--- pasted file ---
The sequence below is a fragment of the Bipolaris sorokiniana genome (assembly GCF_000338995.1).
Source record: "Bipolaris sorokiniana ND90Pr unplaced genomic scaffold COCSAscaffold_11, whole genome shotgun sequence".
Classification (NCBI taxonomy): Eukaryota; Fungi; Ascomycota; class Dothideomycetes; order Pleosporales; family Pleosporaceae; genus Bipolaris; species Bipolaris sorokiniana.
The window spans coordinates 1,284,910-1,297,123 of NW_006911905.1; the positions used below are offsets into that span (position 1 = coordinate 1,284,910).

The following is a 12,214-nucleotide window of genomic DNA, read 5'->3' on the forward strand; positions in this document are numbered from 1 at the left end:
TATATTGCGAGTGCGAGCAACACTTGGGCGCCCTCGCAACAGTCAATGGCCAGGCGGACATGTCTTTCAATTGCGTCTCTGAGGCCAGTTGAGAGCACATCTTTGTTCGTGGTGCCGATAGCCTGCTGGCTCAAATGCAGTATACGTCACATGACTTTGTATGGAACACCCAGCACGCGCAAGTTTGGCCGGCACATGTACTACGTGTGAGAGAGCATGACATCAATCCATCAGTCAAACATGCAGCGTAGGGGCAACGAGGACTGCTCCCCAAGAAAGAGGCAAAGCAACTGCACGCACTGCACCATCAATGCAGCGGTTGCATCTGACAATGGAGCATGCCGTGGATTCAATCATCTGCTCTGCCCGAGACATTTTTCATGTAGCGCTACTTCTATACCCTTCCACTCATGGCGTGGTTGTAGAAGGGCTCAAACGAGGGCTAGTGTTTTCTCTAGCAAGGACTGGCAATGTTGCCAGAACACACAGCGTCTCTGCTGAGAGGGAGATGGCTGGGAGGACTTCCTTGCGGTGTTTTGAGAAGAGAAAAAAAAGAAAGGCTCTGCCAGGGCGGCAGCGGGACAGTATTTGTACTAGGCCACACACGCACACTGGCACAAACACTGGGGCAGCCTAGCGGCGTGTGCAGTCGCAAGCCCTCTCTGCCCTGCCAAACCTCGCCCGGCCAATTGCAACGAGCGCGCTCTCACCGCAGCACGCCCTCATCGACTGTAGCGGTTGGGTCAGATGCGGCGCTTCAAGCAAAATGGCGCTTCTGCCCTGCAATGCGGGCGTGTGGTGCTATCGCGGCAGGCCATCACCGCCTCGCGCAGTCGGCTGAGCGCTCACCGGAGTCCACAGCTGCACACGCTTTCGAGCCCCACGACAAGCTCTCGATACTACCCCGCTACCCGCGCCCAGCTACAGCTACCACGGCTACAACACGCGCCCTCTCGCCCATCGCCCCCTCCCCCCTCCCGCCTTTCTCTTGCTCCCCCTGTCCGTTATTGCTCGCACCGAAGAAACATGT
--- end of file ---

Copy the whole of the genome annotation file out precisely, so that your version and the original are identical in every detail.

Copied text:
The sequence below is a fragment of the Bipolaris sorokiniana genome (assembly GCF_000338995.1).
Source record: "Bipolaris sorokiniana ND90Pr unplaced genomic scaffold COCSAscaffold_11, whole genome shotgun sequence".
Classification (NCBI taxonomy): Eukaryota; Fungi; Ascomycota; class Dothideomycetes; order Pleosporales; family Pleosporaceae; genus Bipolaris; species Bipolaris sorokiniana.
The window spans coordinates 1,284,910-1,297,123 of NW_006911905.1; the positions used below are offsets into that span (position 1 = coordinate 1,284,910).

The following is a 12,214-nucleotide window of genomic DNA, read 5'->3' on the forward strand; positions in this document are numbered from 1 at the left end:
TATATTGCGAGTGCGAGCAACACTTGGGCGCCCTCGCAACAGTCAATGGCCAGGCGGACATGTCTTTCAATTGCGTCTCTGAGGCCAGTTGAGAGCACATCTTTGTTCGTGGTGCCGATAGCCTGCTGGCTCAAATGCAGTATACGTCACATGACTTTGTATGGAACACCCAGCACGCGCAAGTTTGGCCGGCACATGTACTACGTGTGAGAGAGCATGACATCAATCCATCAGTCAAACATGCAGCGTAGGGGCAACGAGGACTGCTCCCCAAGAAAGAGGCAAAGCAACTGCACGCACTGCACCATCAATGCAGCGGTTGCATCTGACAATGGAGCATGCCGTGGATTCAATCATCTGCTCTGCCCGAGACATTTTTCATGTAGCGCTACTTCTATACCCTTCCACTCATGGCGTGGTTGTAGAAGGGCTCAAACGAGGGCTAGTGTTTTCTCTAGCAAGGACTGGCAATGTTGCCAGAACACACAGCGTCTCTGCTGAGAGGGAGATGGCTGGGAGGACTTCCTTGCGGTGTTTTGAGAAGAGAAAAAAAAGAAAGGCTCTGCCAGGGCGGCAGCGGGACAGTATTTGTACTAGGCCACACACGCACACTGGCACAAACACTGGGGCAGCCTAGCGGCGTGTGCAGTCGCAAGCCCTCTCTGCCCTGCCAAACCTCGCCCGGCCAATTGCAACGAGCGCGCTCTCACCGCAGCACGCCCTCATCGACTGTAGCGGTTGGGTCAGATGCGGCGCTTCAAGCAAAATGGCGCTTCTGCCCTGCAATGCGGGCGTGTGGTGCTATCGCGGCAGGCCATCACCGCCTCGCGCAGTCGGCTGAGCGCTCACCGGAGTCCACAGCTGCACACGCTTTCGAGCCCCACGACAAGCTCTCGATACTACCCCGCTACCCGCGCCCAGCTACAGCTACCACGGCTACAACACGCGCCCTCTCGCCCATCGCCCCCTCCCCCCTCCCGCCTTTCTCTTGCTCCCCCTGTCCGTTATTGCTCGCACCGAAGAAACATGT